I’m no foreigner to culture shock. It happens every time I leave my house. Not everyone grew up in a home schooled family of five, this I’ve learned. But it still surprises me.
Part of not being raised by the government means my knowledge of pop culture (often the bread & butter of modern conversations) is shockingly deficient, unless it is referencing the hip culture of days gone by. If I was any better at math than I am at pop culture trivia, I could tell you how many times conversations start with, “Heidi, I’m sure you haven’t seen this, but everyone else listen up …” Let’s just suffice it to say it happens mucho times.
My perpetual state of outsider-ness took on a new dimension when I traveled to New York City this spring. I’d been wanting to break my mom’s heart for quite some time, so I decided to get my first tattoo. For the design, I couldn’t decide between a list of previous boyfriends or my Instagram follower count because the ridiculously high numbers of each made it seem like flagrant bragging.
So I decided to go the humble route with a lovely ancient Christian cross that holds great significance for me. Plus, it would soften the blow for my mom.
My skin was already weeping under the muggy NYC air and the thought of its impending mutilation by the time I arrived at the tattoo parlor, which detracted from the cool & detached aura I was trying to achieve. As I wiped the excessive sweat from my eyes, I was immediately assaulted with fabulous decorating tips for when I start my business of redecorating morgues: paint as if black is the only available color and scatter a few choice skeletons (preferably animals) as wall art and viola! You’ve created a safe and inviting atmosphere that will encourage people to trust you with permanently changing their body.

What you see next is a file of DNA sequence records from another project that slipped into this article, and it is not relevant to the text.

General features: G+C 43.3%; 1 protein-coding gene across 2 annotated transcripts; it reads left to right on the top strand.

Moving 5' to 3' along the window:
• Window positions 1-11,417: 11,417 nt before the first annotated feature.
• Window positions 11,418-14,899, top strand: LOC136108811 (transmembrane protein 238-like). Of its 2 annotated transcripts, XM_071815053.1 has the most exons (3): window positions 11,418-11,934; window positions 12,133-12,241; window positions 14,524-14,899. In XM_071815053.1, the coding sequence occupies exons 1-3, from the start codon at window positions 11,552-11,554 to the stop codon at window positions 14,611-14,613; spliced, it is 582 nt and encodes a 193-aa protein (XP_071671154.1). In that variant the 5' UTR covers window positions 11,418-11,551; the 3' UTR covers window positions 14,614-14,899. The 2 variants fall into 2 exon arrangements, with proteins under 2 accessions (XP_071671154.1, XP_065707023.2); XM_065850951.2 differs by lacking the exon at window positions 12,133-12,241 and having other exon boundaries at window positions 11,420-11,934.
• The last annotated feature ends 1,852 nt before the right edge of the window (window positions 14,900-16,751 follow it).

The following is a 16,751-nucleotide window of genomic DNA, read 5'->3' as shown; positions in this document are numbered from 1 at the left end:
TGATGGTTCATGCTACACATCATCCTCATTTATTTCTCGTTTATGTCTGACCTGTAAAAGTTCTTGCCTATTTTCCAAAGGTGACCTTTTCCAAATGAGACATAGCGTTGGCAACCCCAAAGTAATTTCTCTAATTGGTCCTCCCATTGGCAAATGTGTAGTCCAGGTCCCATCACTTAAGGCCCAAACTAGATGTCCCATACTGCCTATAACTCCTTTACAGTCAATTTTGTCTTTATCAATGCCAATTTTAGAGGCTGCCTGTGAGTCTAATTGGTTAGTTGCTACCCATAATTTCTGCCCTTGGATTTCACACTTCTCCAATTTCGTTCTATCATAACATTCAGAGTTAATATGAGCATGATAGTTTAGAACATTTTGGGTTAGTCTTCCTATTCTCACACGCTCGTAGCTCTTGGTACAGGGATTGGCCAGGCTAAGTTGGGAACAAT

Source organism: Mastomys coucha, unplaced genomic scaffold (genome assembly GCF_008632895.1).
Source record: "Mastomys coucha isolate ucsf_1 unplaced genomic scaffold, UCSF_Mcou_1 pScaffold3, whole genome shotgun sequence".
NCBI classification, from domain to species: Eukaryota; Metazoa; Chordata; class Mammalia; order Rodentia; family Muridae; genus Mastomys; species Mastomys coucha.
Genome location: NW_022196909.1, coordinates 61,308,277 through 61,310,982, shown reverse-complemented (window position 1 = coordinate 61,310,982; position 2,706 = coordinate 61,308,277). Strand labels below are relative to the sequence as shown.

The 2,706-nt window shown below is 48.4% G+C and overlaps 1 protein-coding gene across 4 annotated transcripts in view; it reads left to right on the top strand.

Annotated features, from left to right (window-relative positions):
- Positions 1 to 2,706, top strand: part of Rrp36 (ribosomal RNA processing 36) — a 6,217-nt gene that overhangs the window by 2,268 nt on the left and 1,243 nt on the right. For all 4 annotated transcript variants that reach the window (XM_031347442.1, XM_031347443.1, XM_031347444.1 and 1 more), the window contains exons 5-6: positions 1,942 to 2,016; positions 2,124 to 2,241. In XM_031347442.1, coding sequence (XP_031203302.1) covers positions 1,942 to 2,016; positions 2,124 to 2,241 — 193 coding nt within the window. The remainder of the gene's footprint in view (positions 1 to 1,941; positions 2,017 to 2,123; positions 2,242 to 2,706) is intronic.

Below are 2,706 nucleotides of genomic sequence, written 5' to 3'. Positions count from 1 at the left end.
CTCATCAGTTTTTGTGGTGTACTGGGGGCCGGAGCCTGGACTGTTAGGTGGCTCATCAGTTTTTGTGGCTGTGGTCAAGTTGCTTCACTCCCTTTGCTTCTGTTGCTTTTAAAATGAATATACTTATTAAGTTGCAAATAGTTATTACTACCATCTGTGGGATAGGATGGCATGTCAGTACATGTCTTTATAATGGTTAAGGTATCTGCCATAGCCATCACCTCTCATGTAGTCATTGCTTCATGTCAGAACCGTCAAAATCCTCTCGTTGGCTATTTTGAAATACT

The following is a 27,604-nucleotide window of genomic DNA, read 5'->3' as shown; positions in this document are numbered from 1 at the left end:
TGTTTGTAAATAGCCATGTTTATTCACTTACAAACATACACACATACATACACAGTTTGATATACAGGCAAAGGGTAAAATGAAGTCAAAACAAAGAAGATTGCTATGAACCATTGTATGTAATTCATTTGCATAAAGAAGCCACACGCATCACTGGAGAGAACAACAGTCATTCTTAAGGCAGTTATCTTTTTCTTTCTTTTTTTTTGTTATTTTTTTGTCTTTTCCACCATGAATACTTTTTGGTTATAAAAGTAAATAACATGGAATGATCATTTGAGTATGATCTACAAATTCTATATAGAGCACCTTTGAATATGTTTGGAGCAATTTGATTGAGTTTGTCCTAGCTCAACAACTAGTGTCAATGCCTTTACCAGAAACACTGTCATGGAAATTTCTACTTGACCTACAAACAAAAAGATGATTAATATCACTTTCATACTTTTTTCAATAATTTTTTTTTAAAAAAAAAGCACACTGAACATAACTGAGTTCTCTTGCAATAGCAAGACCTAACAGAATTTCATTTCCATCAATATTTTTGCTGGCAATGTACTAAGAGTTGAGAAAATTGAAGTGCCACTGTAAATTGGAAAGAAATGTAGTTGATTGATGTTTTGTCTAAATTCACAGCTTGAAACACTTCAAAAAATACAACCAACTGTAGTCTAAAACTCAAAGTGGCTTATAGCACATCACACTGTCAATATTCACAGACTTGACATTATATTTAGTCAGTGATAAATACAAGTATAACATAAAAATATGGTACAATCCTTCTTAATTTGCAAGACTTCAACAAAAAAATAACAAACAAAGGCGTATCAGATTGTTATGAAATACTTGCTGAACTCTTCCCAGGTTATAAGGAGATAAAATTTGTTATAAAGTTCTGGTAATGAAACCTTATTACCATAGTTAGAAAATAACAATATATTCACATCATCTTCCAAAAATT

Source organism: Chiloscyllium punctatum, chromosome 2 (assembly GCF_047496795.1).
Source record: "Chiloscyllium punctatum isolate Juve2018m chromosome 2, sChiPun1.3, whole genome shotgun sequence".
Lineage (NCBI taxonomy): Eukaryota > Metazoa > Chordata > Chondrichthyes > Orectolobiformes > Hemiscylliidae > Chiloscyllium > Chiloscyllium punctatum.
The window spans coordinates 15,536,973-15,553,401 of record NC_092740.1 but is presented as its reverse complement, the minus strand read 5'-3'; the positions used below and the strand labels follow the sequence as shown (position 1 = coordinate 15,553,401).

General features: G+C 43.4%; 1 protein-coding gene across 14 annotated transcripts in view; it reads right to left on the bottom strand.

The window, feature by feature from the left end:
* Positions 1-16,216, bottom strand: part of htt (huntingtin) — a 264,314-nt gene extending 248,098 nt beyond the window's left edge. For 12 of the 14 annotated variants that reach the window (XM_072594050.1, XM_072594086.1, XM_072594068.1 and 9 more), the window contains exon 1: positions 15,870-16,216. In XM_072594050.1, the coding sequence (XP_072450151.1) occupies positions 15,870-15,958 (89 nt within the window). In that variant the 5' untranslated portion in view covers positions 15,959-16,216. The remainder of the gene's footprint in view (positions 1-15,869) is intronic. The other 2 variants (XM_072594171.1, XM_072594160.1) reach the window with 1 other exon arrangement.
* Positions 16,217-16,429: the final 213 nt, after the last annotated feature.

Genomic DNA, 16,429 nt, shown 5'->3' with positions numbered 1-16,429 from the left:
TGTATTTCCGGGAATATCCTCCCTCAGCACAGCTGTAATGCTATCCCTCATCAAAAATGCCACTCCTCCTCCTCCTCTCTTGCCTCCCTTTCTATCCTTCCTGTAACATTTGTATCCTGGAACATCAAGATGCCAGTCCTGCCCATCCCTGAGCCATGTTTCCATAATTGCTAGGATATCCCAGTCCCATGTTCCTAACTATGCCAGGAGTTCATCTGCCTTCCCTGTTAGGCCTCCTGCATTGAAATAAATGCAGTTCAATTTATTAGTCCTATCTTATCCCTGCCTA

Ever aware of manners in an increasingly discourteous age, I kindly insisted that my accompanying friend receive her tattoo first. That way, I could assess the procedure while keeping one eye on the door and make a dignified escape if the carnage got out of control. Unfortunately, she survived unscathed and I had no excuse not to proceed. As the moment of permanent transfiguration arrived, the sweating rose to tsnaumi levels and only by some divine miracle was I able to seat myself on the chair without slipping off.
But I should have known that when the actual tatooing began, I would face it with my typical inspiring courage and panache. Once there was no going back, my fear melted away like a muggy Alabama evening. My erect posture and the fearless glint in my eyes more than redeemed my sweaty, deer-in-headlights entry. It is very probable that every person in that tattoo parlor was eyeing me with breathless respect.
As my fear-induced haze lifted, I began to notice my surroundings again, particularly the music. Apparently, until this day I didn’t actually know what rap was. I always thought it was Usher and the like. But now my ears wiggled with a new sensation: their first exposure to real rap. In case you’re also fortunate enough to not know what rap is, let me explain:
1. Someone bangs on a surface to create a steady, solid beat.
2. Over that, a talented soul swears. Explicitly.
3. Repeat until all the swear words in the world have been used up
As the profanity began to drill a hole into my soul, I squeaked in astonishment, “Is this rap music??!” And just like that, my painfully-won cool status vanished. Every tattooed head in that parlor swiveled around to stare at me incredulously, their mocking eyes querying, “Where have you been your whole life??” Ummmm … listening to artists who don’t operate as if the f-bomb is a verb, adjective, noun, pronoun, adverb, preposition, article, sonnet, prayer, etc. An astounding accomplishment for a puny, four-letter word, really. Hats off to the f-bomb. You’re f#*%ing amazing.
In the end, we all got a good chuckle out of my cultural naivette, I left with a million expletives to expunge from my mind, and my mom hasn’t disowned me. Yet.